They Told Me I was Special.

They told me I was special because I could spell more words than the other kids. I could do my homework on my own, I could play the piano without looking at notes. They put me in different classes, made me take different tests. They asked me different questions; ones that demanded my opinions, not just regurgitation of facts. I began to create music, lyrics, and pictures. And, again, they told me I was special, that everything I did was the best. 
But I never wanted to be special. I never asked for praise. I did what my brain felt it should do; isn’t that what everyone does? Wasn’t everyone as special as I was, too?

I am a product of my generation. You’ll hear about us on the news. Self-centered, ego-maniacs, with a short ambitious fuse. It turns out, we were all told we were special for our achievements in elementary school. And now we are growing up in a special world with no clue what to do.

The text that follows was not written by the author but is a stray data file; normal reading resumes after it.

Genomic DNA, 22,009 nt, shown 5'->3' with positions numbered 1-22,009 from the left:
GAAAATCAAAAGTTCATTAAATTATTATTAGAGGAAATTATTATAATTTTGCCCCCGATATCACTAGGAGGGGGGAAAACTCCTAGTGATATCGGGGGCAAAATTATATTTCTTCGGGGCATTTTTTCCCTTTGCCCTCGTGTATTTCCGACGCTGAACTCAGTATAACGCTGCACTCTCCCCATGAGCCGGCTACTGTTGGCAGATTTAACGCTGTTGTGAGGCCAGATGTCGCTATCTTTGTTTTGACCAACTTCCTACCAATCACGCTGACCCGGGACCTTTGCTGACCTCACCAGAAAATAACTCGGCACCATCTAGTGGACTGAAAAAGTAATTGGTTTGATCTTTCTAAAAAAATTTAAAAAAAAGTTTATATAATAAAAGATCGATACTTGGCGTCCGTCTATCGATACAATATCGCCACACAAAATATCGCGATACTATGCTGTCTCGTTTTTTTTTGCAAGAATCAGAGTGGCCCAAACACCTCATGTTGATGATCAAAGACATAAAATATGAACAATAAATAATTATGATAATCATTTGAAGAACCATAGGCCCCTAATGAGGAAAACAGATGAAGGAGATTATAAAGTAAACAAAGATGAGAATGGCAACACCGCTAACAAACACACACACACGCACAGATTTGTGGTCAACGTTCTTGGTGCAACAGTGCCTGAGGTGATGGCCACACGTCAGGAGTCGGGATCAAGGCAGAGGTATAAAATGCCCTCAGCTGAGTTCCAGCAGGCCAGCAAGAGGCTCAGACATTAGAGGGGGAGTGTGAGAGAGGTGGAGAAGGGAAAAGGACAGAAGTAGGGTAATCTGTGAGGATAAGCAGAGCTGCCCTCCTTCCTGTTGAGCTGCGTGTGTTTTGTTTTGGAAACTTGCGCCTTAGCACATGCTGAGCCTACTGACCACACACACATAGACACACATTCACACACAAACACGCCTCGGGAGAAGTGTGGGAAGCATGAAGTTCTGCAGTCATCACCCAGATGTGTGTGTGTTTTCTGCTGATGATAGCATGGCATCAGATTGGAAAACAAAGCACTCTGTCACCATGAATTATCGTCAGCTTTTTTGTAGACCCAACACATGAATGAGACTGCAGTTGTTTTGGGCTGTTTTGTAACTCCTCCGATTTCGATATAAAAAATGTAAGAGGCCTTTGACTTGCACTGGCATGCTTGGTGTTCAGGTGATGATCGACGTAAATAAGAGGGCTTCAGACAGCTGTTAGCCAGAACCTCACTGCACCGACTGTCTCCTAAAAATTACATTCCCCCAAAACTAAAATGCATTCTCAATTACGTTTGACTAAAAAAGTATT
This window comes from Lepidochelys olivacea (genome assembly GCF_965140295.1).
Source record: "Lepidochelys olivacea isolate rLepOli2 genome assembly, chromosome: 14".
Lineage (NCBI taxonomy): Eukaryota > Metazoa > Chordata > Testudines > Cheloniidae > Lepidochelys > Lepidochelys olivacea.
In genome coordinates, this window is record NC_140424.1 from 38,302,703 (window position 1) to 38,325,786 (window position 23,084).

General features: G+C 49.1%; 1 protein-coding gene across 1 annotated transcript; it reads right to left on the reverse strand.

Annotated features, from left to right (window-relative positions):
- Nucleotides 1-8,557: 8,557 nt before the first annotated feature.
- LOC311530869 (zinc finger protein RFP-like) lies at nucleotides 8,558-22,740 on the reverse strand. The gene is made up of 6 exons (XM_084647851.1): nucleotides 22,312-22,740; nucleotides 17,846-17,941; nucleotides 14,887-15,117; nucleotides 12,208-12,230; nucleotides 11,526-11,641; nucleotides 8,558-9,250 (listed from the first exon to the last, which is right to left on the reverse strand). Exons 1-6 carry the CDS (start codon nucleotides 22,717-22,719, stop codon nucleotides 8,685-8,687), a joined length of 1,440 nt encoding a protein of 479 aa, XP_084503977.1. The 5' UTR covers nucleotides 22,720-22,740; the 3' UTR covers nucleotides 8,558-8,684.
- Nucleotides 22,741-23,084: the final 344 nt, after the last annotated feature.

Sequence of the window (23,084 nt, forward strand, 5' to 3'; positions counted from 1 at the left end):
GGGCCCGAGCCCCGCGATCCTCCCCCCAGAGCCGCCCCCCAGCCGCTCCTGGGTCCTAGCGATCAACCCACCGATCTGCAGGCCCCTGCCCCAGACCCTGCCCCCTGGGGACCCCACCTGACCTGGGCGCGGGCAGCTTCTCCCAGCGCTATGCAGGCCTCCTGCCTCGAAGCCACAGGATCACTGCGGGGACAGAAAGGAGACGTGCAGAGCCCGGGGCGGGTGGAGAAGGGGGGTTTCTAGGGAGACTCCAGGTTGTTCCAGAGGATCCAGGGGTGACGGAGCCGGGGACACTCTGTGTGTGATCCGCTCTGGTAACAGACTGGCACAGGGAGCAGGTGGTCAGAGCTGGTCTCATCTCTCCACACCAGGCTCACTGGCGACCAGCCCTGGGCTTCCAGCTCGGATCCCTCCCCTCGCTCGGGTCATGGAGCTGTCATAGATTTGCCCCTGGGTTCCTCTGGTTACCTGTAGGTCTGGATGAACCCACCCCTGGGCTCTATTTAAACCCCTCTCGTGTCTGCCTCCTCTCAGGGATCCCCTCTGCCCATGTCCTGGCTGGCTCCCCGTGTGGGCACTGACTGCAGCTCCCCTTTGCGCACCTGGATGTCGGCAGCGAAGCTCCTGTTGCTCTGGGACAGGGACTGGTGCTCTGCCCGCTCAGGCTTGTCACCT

It’s a struggle for me not to begin every sentence with a capital “I”. And my hands attempt rigor mortis just to prevent my own sub-conscious streams. I have to remind myself constantly that all of this isn’t about me, me, me. But in one thought like that, the blinders were locked on, well, me. What a neurotic irony.

In a month, I will be 19 years old. I’ve spent all that time being told I was a mature soul. But my maturity is a front for a childish fantasy. I want to be something in this world. And that is the delusion of this place in time. All us special kids want to be something, because we were told we could.

We’ve devalued anonymity for infamy. Put wisdom in those with popularity. 
We can discuss it all we want, diagnose ourselves just to make our whiny need for attention seem as if it something more drastic and relevant. But it’s not.

I’m a spoiled brat, and so are you.

But I guess we could start our self-medication by being content watching old NickToons.